Fingerprint

    Tectonics
    Modality
    Baroque
    Historiography
    Humanism
    Rapport
    Ethos
    Art Historians
    Art
    Deviation
    1930s
    Thematic
    Jesuits
    State of Mind
    Discursive
    Reader
    Potentiality
    Historian
    Humanist
    Masonry

    Cite this

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    title = "Tectonic Modalities in Baroque Architecture: An Alternative Historiography",
    abstract = "Erwin Panofsky’s 1934 essay, entitled “What is Baroque?” provides an opening to discuss the state of the tectonic in Baroque architecture. His text raises a number of issues including: what was missing in the available literature on the art and architecture of Baroque that Panofsky wanted to bring to the reader’s attention? Should Panofsky’s take on Baroque be considered as part of a general problematic that sees Baroque as a unique state of mind and aesthetics, an understanding that has been revisited whenever the culture of Humanism faces its historical limits? To explore the broader theoretical connotations and implications of the questions raised here, this essay will investigate the position of two other major art historians on the subject, Heinrich W{\"o}lfflin and Alois Riegl. These historians will be discussed in connection to their discursive commonality with Gottfried Semper’s theory of tectonics. I will give particular attention to various interpretations of the tectonic of column and wall, if only to index the possibility of a different reading of Baroque architecture. These readings will make the following historiographic points: I will argue that neither rhetoric nor Jesuit propaganda was tooled enough to deconstruct the tectonic potentialities of a masonry construction system practised within the representational system of Humanism, Baroque architecture included. I will also discuss the singularity of Baroque architecture in its complex rapport with the culture of Humanism; I will consider its deviations from the Humanist ethos, and the possibility of opening a new chapter where the major concerns and principles of Humanism can continue to be relevant in a different historical circumstances. Finally, I will present the historicity of the 1930s, and the emergence of the thematic of critical historiography, as the missing point in most contemporary theorization of Baroque in general, and of Panofsky’s text in particular",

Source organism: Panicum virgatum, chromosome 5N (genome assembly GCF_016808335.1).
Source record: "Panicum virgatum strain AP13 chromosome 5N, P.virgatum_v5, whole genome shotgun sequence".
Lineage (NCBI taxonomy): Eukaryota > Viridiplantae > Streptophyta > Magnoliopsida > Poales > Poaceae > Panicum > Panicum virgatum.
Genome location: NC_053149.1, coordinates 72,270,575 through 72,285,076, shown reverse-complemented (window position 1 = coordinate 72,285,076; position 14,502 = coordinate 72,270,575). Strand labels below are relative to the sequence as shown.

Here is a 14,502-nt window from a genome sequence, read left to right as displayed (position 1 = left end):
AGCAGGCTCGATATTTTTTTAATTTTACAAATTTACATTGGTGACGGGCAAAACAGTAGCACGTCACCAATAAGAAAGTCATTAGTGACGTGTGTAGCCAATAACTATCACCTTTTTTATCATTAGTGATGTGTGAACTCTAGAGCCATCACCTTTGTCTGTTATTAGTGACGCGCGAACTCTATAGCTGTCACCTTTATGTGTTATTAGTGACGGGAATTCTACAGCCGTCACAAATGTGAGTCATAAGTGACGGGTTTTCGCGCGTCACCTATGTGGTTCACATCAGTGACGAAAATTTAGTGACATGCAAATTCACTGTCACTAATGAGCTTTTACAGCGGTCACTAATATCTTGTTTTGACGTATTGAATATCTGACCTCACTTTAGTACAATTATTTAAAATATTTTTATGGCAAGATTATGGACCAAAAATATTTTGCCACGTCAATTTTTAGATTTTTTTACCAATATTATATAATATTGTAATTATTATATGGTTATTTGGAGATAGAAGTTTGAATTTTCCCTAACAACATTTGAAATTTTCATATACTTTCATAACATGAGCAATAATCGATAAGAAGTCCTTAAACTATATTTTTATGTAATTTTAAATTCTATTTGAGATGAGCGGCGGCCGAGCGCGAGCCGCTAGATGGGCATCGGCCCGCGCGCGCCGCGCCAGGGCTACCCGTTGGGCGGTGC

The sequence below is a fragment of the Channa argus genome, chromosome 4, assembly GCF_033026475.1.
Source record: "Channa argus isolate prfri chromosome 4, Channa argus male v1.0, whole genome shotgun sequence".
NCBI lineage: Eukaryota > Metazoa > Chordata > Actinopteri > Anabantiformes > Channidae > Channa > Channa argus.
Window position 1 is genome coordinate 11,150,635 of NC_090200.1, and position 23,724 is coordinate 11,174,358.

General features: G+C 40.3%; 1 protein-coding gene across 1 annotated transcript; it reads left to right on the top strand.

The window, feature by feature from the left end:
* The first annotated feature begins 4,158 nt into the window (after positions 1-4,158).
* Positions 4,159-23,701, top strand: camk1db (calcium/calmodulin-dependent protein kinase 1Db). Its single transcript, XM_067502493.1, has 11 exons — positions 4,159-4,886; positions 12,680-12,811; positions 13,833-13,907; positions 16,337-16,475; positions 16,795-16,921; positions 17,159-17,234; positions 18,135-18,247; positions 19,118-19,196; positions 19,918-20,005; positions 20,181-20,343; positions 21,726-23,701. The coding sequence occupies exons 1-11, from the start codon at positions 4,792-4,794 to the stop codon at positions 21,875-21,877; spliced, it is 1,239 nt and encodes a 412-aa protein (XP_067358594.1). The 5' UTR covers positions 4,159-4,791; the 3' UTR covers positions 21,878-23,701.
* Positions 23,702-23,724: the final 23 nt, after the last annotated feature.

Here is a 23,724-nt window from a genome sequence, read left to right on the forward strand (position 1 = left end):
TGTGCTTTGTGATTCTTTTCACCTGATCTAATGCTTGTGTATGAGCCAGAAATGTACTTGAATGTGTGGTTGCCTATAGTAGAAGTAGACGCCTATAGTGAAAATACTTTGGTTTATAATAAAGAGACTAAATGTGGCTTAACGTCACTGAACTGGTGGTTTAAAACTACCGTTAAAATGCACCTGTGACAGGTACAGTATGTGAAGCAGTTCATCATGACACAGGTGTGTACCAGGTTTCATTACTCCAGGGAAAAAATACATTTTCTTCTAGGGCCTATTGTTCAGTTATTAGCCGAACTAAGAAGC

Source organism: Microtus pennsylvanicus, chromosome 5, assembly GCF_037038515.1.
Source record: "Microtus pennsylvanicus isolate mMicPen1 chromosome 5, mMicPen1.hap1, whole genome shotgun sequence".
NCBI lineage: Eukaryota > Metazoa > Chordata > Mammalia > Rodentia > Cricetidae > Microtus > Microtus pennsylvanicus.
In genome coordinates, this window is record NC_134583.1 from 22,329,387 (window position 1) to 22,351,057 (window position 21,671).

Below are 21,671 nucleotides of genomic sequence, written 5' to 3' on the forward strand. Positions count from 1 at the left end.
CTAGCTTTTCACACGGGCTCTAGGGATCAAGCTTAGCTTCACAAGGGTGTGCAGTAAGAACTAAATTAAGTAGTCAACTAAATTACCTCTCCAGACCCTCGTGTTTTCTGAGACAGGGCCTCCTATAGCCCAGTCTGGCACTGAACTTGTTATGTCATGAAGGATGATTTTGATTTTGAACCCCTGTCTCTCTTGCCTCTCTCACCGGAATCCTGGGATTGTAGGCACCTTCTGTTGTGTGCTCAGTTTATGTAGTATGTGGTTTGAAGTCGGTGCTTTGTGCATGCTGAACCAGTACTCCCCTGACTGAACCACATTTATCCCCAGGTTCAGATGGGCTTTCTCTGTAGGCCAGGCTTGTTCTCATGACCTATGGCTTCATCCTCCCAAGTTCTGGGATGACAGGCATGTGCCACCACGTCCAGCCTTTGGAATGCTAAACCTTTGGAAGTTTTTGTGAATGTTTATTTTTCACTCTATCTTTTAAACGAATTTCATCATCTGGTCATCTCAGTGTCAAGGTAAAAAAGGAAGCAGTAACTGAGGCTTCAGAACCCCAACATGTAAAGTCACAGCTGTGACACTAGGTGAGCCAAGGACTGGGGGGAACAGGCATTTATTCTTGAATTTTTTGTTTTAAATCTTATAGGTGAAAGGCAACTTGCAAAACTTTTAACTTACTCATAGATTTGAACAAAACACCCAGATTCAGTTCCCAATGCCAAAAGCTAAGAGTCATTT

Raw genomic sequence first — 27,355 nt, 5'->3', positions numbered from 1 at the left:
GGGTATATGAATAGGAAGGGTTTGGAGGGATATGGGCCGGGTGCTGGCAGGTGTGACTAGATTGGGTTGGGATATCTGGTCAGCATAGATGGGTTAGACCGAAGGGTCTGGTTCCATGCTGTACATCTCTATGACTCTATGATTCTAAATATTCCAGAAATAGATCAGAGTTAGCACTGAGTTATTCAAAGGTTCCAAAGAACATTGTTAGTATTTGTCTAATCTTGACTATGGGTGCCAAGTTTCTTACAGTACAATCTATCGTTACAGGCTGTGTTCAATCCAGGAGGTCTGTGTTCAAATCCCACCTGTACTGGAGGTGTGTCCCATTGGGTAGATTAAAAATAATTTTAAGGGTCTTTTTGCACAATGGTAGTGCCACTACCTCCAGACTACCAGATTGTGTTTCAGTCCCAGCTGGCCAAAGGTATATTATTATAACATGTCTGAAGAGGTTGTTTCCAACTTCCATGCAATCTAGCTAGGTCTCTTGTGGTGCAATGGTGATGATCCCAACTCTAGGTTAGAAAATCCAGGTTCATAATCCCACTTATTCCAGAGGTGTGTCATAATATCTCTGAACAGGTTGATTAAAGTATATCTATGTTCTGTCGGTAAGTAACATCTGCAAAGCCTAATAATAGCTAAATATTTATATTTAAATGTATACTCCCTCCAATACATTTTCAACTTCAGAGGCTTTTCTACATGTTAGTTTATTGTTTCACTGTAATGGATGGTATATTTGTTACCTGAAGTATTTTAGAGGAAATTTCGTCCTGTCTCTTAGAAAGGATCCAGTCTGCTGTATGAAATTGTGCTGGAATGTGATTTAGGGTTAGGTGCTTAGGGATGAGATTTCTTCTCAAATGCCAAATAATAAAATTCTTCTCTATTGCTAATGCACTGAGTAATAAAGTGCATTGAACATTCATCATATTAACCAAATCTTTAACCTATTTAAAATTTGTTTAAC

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    AB - Erwin Panofsky’s 1934 essay, entitled “What is Baroque?” provides an opening to discuss the state of the tectonic in Baroque architecture. His text raises a number of issues including: what was missing in the available literature on the art and architecture of Baroque that Panofsky wanted to bring to the reader’s attention? Should Panofsky’s take on Baroque be considered as part of a general problematic that sees Baroque as a unique state of mind and aesthetics, an understanding that has been revisited whenever the culture of Humanism faces its historical limits? To explore the broader theoretical connotations and implications of the questions raised here, this essay will investigate the position of two other major art historians on the subject, Heinrich Wölfflin and Alois Riegl. These historians will be discussed in connection to their discursive commonality with Gottfried Semper’s theory of tectonics. I will give particular attention to various interpretations of the tectonic of column and wall, if only to index the possibility of a different reading of Baroque architecture. These readings will make the following historiographic points: I will argue that neither rhetoric nor Jesuit propaganda was tooled enough to deconstruct the tectonic potentialities of a masonry construction system practised within the representational system of Humanism, Baroque architecture included. I will also discuss the singularity of Baroque architecture in its complex rapport with the culture of Humanism; I will consider its deviations from the Humanist ethos, and the possibility of opening a new chapter where the major concerns and principles of Humanism can continue to be relevant in a different historical circumstances. Finally, I will present the historicity of the 1930s, and the emergence of the thematic of critical historiography, as the missing point in most contemporary theorization of Baroque in general, and of Panofsky’s text in particular